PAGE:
Auckland Transport had the boarding data from school buses showing some were likely packed beyond set limits, new documents show. The data also shows tepid use of certain services despite reviews of boarding data according to AT.
Documents obtained by The Collegian under the Local Government Official Information and Meetings Act reveal AT’s internal boarding data from the three school buses servicing Macleans College between May and June.
|Average after-school patronage for Macleans College school buses run by Go Bus between May-June 2018 (excluding days of early finish)
The loading standing capacity of a MAN 18.290 bus, the consistent make and model used to service Macleans College and Bucklands Beach Intermediate students, had a limit of 33 standing passengers and 45 sitting (adult/secondary), according to inquiries with the NZTA.
On two buses which serviced BBI and Macleans College students, AT’s daily school bus loading reports noted a total limit of 89.5 — this was derived from averaging the secondary and intermediate seating maximums. The intermediate seating maximum however was calculated based on an assumption that one seat could hold more than one person. Throughout the time the buses have run, no eyewitnesses spoken to by The Collegian could identify a situation where more than one person occupied a single seat.
With an accurate legal limit of 45 seated passengers (assuming one sitting passenger occupying one seat) and 33 standing.
Breaking the limit can result in fines for the operator of the bus.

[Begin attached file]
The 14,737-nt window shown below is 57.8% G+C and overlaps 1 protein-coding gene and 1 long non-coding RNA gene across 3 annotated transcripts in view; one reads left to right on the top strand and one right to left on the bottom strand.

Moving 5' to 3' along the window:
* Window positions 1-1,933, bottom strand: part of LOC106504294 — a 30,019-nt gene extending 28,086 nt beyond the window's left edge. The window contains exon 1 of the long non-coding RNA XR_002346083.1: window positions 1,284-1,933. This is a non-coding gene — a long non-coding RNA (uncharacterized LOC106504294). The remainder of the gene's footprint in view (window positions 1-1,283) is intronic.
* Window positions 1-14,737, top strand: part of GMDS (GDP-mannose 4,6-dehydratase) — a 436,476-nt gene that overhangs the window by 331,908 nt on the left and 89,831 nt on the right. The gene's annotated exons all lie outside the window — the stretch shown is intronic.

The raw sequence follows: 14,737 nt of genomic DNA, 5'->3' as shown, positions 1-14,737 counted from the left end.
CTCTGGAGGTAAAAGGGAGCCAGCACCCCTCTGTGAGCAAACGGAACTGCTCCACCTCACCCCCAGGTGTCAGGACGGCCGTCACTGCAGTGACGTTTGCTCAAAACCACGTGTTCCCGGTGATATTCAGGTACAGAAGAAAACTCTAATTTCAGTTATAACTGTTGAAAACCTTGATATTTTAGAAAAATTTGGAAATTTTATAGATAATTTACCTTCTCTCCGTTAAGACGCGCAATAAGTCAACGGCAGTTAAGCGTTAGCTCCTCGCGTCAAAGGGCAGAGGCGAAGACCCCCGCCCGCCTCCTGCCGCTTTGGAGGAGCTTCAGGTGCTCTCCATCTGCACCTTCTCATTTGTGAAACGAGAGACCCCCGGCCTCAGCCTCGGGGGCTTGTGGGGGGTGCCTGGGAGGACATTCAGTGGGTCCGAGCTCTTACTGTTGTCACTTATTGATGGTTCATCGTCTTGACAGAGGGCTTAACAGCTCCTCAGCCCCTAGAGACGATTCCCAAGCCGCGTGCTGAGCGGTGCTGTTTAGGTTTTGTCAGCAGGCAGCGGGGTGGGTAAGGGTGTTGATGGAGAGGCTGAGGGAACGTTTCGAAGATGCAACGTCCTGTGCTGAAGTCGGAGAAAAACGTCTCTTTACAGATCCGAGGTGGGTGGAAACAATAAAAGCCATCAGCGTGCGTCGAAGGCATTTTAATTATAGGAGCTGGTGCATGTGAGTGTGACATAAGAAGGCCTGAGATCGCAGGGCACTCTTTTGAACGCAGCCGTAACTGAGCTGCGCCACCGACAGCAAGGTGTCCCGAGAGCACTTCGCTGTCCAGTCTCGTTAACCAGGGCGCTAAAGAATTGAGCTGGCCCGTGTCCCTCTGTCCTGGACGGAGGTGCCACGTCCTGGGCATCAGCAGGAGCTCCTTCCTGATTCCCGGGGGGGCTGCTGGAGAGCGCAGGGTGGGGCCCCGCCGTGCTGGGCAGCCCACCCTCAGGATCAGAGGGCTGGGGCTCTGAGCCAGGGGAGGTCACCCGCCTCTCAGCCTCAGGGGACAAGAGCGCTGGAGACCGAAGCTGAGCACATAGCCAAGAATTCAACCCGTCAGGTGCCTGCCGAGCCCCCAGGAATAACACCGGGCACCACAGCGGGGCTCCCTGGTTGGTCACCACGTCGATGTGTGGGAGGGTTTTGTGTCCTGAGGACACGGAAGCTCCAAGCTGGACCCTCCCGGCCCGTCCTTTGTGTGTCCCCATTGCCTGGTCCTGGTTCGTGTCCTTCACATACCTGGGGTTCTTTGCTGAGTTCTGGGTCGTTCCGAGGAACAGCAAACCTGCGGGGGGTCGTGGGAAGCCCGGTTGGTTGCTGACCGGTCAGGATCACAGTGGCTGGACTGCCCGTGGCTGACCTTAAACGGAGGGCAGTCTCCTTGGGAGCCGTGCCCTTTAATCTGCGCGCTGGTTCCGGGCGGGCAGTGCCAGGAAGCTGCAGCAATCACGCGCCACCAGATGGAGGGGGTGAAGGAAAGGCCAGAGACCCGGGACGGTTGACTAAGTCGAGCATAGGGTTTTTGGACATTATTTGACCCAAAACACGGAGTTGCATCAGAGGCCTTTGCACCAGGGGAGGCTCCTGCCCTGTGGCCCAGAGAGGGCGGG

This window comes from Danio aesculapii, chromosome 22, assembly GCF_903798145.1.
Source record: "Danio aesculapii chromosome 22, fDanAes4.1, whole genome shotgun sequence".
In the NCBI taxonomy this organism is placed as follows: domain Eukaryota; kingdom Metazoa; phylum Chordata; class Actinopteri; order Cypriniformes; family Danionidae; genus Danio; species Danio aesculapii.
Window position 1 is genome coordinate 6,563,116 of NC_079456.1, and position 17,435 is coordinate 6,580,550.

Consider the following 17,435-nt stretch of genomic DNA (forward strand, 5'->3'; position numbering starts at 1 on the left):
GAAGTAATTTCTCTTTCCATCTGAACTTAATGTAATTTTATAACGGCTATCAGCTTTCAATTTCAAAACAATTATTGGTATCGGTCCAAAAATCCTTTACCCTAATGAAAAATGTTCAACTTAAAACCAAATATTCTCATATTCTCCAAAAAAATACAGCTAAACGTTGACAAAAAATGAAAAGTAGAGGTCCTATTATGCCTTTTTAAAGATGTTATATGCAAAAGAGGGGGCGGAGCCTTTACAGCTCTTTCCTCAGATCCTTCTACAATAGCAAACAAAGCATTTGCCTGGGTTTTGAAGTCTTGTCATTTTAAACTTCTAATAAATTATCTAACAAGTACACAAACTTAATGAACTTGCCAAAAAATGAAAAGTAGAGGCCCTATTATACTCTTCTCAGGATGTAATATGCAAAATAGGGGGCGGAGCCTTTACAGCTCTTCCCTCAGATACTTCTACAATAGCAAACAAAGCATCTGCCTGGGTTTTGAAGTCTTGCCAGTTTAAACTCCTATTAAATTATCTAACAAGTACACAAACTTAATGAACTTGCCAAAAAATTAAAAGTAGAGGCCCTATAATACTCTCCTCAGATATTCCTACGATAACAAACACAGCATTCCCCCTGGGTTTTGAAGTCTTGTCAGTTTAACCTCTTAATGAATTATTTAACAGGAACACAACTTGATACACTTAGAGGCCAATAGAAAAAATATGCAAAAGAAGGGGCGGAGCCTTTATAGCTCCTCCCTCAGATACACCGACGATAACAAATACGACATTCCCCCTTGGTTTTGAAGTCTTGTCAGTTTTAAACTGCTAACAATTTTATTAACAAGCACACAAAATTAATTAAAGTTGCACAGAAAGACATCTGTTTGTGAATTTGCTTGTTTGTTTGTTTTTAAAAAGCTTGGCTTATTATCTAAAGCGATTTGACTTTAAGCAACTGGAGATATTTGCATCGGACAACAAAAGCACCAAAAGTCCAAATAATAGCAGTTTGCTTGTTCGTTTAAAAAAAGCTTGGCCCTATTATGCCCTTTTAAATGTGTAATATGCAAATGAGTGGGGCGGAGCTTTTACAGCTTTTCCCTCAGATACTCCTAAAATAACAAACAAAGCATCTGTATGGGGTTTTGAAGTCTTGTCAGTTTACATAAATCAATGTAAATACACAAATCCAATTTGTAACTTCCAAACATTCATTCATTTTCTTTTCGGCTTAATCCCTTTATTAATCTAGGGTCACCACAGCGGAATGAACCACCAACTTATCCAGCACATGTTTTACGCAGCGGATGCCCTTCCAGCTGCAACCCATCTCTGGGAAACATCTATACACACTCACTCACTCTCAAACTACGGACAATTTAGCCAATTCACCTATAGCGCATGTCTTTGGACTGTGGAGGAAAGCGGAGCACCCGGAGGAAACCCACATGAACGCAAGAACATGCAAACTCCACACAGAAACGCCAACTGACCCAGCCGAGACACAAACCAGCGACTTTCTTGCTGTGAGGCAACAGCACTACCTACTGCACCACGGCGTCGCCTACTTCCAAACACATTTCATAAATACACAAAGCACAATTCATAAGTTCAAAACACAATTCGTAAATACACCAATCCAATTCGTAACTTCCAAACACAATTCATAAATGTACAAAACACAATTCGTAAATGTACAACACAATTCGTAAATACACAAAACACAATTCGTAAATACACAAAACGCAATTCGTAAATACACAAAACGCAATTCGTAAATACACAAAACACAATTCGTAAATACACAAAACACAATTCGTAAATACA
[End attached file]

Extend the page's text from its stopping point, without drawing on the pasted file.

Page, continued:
AT broke the secondary school limit a combined 27 times between May and June. The highest after-school load was 86; eight more than the secondary limit. Up to this point, Auckland Transport had already been contacted by parents, school management and students about the necessity for capacity relief on certain routes.
Speaking to The New Zealand Herald, an AT spokesperson said “AT investigated the possibility of operating an additional bus on route 427, however were unable to implement this due to funding constraints”
Also notable in the data was the morning 426 bus. On one occasion, it only carried 9 passengers and had an average patronage of 20 in the two month period.
In the two month period, 31 morning buses ran (total 128 morning buses) with an occupancy rate of less than 30%. This mirrors findings by transport advocacy group Greater Auckland.
|Average morning patronage for Macleans College school buses run by Go Bus between May-June 2018
Why it matters
While overloading and overcrowding are not the same, the severity that a bus is overloaded can indicate serious overcrowding issues. The set standard is one in which most passengers would not consider comfortable.
This often leaves some public buses leaving the area around Macleans effectively turning into school buses, leaving members of the public behind.
“All public transport is paid for from the same budget. There is demand for more spending in all areas of Auckland. An extra bus for Macleans College would mean a bus being taken from somewhere else”, the AT spokesperson said.
A point worth considering the tepid use seen in some morning school buses.
See the data
Auckland Transport, nor Go Bus had responded to inquires about the new data.
Editor’s note: Article updated post publication
Written by Justin Hu, published on 15/08/18. Header image courtesy Auckland Transport.